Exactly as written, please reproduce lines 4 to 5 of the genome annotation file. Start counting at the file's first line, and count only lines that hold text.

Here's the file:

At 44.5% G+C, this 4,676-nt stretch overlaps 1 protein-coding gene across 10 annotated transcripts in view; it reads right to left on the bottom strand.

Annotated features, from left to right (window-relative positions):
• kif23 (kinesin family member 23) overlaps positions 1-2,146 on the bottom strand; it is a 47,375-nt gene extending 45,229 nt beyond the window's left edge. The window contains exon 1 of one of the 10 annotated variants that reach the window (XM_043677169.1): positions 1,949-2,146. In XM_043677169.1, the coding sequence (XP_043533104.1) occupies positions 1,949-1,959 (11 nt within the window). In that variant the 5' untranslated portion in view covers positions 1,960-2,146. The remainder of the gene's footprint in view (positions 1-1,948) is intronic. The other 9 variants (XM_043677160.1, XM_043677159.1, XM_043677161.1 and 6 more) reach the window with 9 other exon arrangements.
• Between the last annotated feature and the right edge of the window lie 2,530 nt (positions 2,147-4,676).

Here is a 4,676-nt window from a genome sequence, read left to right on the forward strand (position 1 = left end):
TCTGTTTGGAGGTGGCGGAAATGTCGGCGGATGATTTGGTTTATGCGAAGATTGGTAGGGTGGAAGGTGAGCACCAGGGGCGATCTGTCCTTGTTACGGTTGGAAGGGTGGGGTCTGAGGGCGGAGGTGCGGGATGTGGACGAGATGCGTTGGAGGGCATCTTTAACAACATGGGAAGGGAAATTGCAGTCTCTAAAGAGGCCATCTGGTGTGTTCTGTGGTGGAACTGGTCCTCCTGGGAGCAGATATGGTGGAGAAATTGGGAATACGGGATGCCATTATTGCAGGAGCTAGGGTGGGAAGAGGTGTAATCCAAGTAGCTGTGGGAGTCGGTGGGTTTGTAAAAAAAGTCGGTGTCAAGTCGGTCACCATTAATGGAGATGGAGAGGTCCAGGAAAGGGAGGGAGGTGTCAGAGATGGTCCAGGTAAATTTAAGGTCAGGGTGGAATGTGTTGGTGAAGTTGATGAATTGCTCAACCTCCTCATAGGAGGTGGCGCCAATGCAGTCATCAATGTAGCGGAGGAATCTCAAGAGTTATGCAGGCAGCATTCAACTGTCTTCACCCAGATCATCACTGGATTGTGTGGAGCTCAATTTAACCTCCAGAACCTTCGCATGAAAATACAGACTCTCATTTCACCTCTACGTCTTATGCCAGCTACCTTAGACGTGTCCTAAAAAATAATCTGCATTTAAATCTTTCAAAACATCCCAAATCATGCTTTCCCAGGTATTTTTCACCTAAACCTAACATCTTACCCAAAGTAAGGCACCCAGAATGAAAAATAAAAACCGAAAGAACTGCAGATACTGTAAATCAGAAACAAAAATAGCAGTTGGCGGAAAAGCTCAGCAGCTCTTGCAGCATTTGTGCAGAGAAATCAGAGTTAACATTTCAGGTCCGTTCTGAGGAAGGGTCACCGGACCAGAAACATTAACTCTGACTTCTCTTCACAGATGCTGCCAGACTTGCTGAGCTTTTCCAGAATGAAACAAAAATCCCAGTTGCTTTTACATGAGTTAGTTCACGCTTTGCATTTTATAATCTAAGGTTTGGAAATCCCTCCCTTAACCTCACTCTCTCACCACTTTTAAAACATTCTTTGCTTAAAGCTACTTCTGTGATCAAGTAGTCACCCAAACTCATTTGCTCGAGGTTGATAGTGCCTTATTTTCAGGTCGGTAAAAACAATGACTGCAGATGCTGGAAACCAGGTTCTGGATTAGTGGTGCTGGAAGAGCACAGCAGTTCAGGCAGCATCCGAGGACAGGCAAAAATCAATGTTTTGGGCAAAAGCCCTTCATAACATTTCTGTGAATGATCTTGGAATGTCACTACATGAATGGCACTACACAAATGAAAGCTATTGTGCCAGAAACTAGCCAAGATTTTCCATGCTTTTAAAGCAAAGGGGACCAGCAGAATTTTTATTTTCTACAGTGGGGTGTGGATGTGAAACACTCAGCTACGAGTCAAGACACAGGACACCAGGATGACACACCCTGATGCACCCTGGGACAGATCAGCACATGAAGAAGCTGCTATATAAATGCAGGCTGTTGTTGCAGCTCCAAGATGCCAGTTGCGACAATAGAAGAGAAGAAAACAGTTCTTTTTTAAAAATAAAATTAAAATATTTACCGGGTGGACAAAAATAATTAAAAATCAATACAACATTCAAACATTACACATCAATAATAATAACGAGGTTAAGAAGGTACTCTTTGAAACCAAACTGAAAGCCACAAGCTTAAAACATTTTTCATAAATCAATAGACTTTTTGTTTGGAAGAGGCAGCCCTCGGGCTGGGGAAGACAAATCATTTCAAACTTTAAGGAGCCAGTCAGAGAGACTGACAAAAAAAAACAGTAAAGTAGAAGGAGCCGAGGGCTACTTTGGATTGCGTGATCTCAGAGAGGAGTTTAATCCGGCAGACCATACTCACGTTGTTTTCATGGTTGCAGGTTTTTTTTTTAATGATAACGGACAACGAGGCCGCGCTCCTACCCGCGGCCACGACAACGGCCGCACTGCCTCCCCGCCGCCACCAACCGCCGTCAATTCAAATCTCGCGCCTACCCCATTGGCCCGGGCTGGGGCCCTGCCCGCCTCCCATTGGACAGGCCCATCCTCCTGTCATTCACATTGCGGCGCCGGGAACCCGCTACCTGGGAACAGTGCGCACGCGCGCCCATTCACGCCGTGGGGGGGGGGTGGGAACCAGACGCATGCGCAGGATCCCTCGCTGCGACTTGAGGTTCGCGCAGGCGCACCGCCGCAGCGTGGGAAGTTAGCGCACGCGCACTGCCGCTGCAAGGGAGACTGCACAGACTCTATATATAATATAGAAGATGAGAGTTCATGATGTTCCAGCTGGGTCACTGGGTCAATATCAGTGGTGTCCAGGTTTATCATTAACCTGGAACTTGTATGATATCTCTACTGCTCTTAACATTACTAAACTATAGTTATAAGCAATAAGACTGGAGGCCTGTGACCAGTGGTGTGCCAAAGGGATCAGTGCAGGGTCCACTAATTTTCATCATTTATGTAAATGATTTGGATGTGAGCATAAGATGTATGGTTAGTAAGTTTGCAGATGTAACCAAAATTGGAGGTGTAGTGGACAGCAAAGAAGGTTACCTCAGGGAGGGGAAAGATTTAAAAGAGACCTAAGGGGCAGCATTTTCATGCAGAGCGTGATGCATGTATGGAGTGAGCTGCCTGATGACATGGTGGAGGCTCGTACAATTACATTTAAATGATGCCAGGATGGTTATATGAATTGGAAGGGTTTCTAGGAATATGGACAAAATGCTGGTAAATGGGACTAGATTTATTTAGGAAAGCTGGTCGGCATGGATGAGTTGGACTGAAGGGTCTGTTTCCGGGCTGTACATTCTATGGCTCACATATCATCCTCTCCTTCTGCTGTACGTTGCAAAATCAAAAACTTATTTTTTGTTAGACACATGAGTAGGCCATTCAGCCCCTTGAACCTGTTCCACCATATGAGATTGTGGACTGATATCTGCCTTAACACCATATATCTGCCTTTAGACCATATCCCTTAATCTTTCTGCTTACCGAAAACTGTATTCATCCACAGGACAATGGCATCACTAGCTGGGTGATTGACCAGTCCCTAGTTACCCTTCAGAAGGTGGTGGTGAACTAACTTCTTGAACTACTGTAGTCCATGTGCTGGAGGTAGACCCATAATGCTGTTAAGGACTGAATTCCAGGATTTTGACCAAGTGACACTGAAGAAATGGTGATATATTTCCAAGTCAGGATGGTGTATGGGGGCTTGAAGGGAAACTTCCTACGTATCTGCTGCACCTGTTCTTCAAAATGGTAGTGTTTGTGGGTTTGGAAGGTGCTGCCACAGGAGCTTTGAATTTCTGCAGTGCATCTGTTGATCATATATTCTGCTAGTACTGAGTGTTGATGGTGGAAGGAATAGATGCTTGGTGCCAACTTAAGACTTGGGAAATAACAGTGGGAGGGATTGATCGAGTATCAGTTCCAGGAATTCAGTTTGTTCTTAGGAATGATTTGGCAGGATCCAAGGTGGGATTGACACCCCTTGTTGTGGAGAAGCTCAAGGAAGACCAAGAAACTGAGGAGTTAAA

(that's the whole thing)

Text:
• Between the last annotated feature and the right edge of the window lie 2,530 nt (positions 2,147-4,676).

Here is a 4,676-nt window from a genome sequence, read left to right on the forward strand (position 1 = left end):